of this subject, it is easy to perceive that But I hear it said, would God breathe they must labour under a mistake who into my heart such desires, so sincere, so imagine that their prayers shall infallibly ardent, unless he intended to answer be answered in the very thing they ask, them? I may reply, it is not very proba. provided they ask in the manner which ble, but still there is no certainty. Had God has prescribed, or in a way acceptable not Paul very sincere and ardent desires to him. They ask, it may be, for the con- for the salvation of his brethren, his kinsversion of an individual, or for many indi- men according to the flesh ? and were not viduals; and if they ask with a certain de- these desires the fruit of the Spirit? These gree of fervour, connected with confidence desires, however, though often expressed in God as the hearer of prayer, they sup- in prayer, were not granted. And it may pose that he is bound by his proinise to be so with respect to many who offer fergrant their requests; and hence it has been vent prayers now. Besides, where has common for such persons not only to in. God said that he will not move his people dulge the hope that their prayers will be to feel and pray as they ought to do, with. literally answered—a circumstance which out giving them the very things which we do not condemn-but to predict with they ask? Are they not bound to plead confidence that the thing prayed for will for every blessing, and especially for spiri. certainly be given. They are sometimes tual blessings, with the utmost sincerity, heard to say that they have gotten a pro- and, where the blessing is supremely im. mise to this effect, because, as God has portant, with all the strength and fervour promised to hear prayer of a certain cha- of their souls ? Would they not thus racter, and believing that they themselves plead if they were perfectly sanctified? have offered such prayer, they conclude and would it not be a privilege to plead in that God is now pledged by his promise, this manner, though God should not al. and will verify it to them. Their mistake, ways grant the very thing which they dehowever, lies in this: God has made no sire? Who can say that God does not of. such promise as they suppose to prayers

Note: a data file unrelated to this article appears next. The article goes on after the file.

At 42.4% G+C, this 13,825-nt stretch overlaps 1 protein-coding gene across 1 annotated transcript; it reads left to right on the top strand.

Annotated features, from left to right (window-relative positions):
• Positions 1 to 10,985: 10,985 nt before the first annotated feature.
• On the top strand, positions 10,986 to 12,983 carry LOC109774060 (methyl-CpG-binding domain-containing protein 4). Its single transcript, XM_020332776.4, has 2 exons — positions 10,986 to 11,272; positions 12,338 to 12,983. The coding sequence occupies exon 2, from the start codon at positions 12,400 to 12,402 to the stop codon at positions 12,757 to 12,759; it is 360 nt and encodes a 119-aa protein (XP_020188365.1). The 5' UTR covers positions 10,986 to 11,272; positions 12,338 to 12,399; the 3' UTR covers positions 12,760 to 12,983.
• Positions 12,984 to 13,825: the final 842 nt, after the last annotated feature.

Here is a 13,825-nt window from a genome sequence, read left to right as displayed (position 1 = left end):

ten impart this spirit of prayer chiefly for which his people offer to him in the exer- the purpose of bringing his children near cise of a true and living faith. They con. to him, and perfecting that holy fellowstrue the promise as if it were definite or ship which they have with the Father and universal; holding true in every case, and the Son? subject to no limitation or restriction: Far be it from us to dampen the faith whereas we believe, and have endeavour. and hope of Christians by these remarks, ed to show, that the promise is indefinite or in any degree to diminish the proper in in all cases where the will or purpose of ducements to prayer. Would thai they God is not known: of course, that the ve- might feel a thousand times more confiracity of God is not pledged to grant the dence in the power, and wisdom, and very things we solicit; but that he gives grace, and covenant faithfulness of God or withholds according to his sovereign than they do; and that they took a far pleasure. But, to prevent all misconcep- deeper interest in the cause of truth and lion, let me explicitly state that there is the salvation of their fellow men! But the utmost encouragement to pray, and we desire to guard against a spirit of prethat the hopes of God's people may justly sumption, and to promote a correct mode rise high that he will hear and answer their of thinking and speaking on this deeply prayers, and often in the very things which momentous subject. they desire; that they have cause to hope 2. We remark, secondly, that as we have the more, the more their hearts are drawn no authority for predicting any particular out to him, the more they can see of his event simply on the ground of our prayers, glory, and lie at his feet, and exalt his as though God had bound himself to grant eternal majesty in their hearts; the more whaisoever we desire, so, on the other they can take hold of his strength, and hand, it is venturing too far to assert that apprehend the truth of his promises; the we shall not have this or that mercy unmore they can see of Jesus, the great Me- less we pray for it. We must be careful diator, at the right hand of God, and the not to limit God where he has not limited stronger their reliance upon the fulness of himself. There are many favours which his righteousness, and the preciousness of he ordinarily gives in answer to prayer, his blood. Nay, they may have so much and some perhaps which he will not give hope, arising from these and other circum- unless duly solicited at his hands. But it stances, that God intends to hear their is wise in us not to invade his sovereignty, prayers in the very things which they ask, nor to set bounds to his goodness where he as to indulge in a prevailing expectation has set none. It is usual for God to conthat he will; but they have no certainty, nect the salvation of children with the nor can they arrive at it by any process fidelity of parents; and if a parent is unwhatever. God is not bound, nor can they faithful, and neither prays nor labours for certainly tell what he will do until the the conversion of his children, as he ought event shall declare it, unless you suppose to do, it might justly be said that he has a special revelation.